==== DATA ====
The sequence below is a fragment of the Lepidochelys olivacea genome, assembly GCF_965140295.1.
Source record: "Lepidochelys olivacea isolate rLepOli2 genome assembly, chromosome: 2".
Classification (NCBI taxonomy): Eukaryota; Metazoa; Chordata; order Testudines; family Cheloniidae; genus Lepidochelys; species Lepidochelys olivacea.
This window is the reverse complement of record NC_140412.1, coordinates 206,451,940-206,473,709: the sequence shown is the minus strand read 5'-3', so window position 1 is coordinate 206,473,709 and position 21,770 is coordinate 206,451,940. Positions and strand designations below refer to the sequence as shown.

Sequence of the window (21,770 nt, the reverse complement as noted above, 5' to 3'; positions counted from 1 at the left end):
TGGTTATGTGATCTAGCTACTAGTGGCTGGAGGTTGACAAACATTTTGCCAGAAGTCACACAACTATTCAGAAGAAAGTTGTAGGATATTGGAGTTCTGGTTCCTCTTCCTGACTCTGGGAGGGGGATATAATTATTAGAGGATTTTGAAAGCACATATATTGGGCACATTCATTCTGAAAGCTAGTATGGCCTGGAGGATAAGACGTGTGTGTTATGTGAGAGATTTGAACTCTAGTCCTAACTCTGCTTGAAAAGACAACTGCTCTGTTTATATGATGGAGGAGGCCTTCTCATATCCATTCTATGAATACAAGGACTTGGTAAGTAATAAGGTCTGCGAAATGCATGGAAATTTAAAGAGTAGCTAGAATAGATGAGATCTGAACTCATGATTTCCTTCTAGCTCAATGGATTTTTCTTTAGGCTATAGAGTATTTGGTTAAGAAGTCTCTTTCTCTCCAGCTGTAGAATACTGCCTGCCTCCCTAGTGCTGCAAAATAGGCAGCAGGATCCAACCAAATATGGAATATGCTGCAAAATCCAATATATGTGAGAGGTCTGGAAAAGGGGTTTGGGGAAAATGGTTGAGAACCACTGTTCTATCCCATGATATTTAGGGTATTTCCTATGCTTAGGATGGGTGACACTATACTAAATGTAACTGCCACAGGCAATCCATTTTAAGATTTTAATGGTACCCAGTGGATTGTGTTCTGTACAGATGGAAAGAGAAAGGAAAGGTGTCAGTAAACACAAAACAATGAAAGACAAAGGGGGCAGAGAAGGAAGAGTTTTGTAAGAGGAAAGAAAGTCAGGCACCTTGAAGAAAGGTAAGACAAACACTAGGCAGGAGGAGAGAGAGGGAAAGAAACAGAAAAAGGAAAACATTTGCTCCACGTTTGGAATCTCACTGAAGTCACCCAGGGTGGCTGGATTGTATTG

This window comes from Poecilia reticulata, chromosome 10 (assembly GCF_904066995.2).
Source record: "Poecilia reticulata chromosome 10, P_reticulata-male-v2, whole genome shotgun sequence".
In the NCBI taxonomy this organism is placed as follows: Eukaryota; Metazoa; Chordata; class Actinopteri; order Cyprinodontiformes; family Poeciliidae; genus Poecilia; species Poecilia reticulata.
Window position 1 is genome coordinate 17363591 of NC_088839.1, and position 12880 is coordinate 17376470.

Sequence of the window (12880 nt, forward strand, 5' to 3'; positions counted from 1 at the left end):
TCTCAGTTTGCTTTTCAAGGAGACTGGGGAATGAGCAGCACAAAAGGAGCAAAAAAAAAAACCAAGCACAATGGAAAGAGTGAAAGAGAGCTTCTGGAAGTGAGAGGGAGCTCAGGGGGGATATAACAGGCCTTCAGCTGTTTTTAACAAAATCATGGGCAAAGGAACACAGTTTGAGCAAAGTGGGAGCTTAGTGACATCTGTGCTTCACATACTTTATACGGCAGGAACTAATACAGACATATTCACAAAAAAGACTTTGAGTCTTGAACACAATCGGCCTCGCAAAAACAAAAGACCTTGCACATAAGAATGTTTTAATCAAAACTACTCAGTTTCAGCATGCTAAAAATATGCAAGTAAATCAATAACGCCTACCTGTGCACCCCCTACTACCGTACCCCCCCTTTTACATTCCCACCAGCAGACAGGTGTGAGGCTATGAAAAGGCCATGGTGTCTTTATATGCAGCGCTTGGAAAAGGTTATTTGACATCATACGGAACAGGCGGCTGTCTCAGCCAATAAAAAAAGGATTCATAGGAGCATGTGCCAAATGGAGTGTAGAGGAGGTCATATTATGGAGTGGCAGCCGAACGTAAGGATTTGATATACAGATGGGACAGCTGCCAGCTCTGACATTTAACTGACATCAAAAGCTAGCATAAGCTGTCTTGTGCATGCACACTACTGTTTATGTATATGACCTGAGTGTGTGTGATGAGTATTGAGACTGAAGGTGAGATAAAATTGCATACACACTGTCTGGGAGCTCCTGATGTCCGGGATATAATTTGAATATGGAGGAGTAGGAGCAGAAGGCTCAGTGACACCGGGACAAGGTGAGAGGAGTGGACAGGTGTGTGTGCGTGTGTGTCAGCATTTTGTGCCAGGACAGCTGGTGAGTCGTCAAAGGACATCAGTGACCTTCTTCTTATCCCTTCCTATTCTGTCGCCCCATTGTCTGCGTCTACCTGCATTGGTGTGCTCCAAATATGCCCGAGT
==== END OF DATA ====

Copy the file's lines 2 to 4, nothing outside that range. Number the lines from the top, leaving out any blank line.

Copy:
Source record: "Lepidochelys olivacea isolate rLepOli2 genome assembly, chromosome: 2".
Classification (NCBI taxonomy): Eukaryota; Metazoa; Chordata; order Testudines; family Cheloniidae; genus Lepidochelys; species Lepidochelys olivacea.
This window is the reverse complement of record NC_140412.1, coordinates 206,451,940-206,473,709: the sequence shown is the minus strand read 5'-3', so window position 1 is coordinate 206,473,709 and position 21,770 is coordinate 206,451,940. Positions and strand designations below refer to the sequence as shown.